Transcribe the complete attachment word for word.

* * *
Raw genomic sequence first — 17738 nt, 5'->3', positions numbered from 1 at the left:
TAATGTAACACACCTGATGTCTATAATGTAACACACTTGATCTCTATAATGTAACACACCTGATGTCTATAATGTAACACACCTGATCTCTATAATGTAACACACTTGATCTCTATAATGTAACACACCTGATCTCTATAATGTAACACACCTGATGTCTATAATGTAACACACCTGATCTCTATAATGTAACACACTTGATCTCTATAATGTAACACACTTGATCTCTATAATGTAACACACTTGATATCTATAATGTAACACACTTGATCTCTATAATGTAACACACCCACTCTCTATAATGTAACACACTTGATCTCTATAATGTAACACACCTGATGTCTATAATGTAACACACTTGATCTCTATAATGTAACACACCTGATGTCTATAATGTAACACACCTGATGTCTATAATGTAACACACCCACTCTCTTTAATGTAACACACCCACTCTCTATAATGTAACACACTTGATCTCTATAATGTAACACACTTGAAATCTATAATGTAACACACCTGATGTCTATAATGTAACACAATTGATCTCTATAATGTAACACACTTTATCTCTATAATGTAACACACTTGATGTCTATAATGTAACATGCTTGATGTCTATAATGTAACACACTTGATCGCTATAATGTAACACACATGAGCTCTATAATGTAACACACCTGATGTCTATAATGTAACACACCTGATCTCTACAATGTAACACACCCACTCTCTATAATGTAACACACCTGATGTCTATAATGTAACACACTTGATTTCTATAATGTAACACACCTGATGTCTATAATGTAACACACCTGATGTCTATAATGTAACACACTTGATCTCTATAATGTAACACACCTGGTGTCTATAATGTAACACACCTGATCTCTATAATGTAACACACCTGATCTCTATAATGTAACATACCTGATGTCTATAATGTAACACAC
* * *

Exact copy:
Raw genomic sequence first — 17738 nt, 5'->3', positions numbered from 1 at the left:
TAATGTAACACACCTGATGTCTATAATGTAACACACTTGATCTCTATAATGTAACACACCTGATGTCTATAATGTAACACACCTGATCTCTATAATGTAACACACTTGATCTCTATAATGTAACACACCTGATCTCTATAATGTAACACACCTGATGTCTATAATGTAACACACCTGATCTCTATAATGTAACACACTTGATCTCTATAATGTAACACACTTGATCTCTATAATGTAACACACTTGATATCTATAATGTAACACACTTGATCTCTATAATGTAACACACCCACTCTCTATAATGTAACACACTTGATCTCTATAATGTAACACACCTGATGTCTATAATGTAACACACTTGATCTCTATAATGTAACACACCTGATGTCTATAATGTAACACACCTGATGTCTATAATGTAACACACCCACTCTCTTTAATGTAACACACCCACTCTCTATAATGTAACACACTTGATCTCTATAATGTAACACACTTGAAATCTATAATGTAACACACCTGATGTCTATAATGTAACACAATTGATCTCTATAATGTAACACACTTTATCTCTATAATGTAACACACTTGATGTCTATAATGTAACATGCTTGATGTCTATAATGTAACACACTTGATCGCTATAATGTAACACACATGAGCTCTATAATGTAACACACCTGATGTCTATAATGTAACACACCTGATCTCTACAATGTAACACACCCACTCTCTATAATGTAACACACCTGATGTCTATAATGTAACACACTTGATTTCTATAATGTAACACACCTGATGTCTATAATGTAACACACCTGATGTCTATAATGTAACACACTTGATCTCTATAATGTAACACACCTGGTGTCTATAATGTAACACACCTGATCTCTATAATGTAACACACCTGATCTCTATAATGTAACATACCTGATGTCTATAATGTAACACAC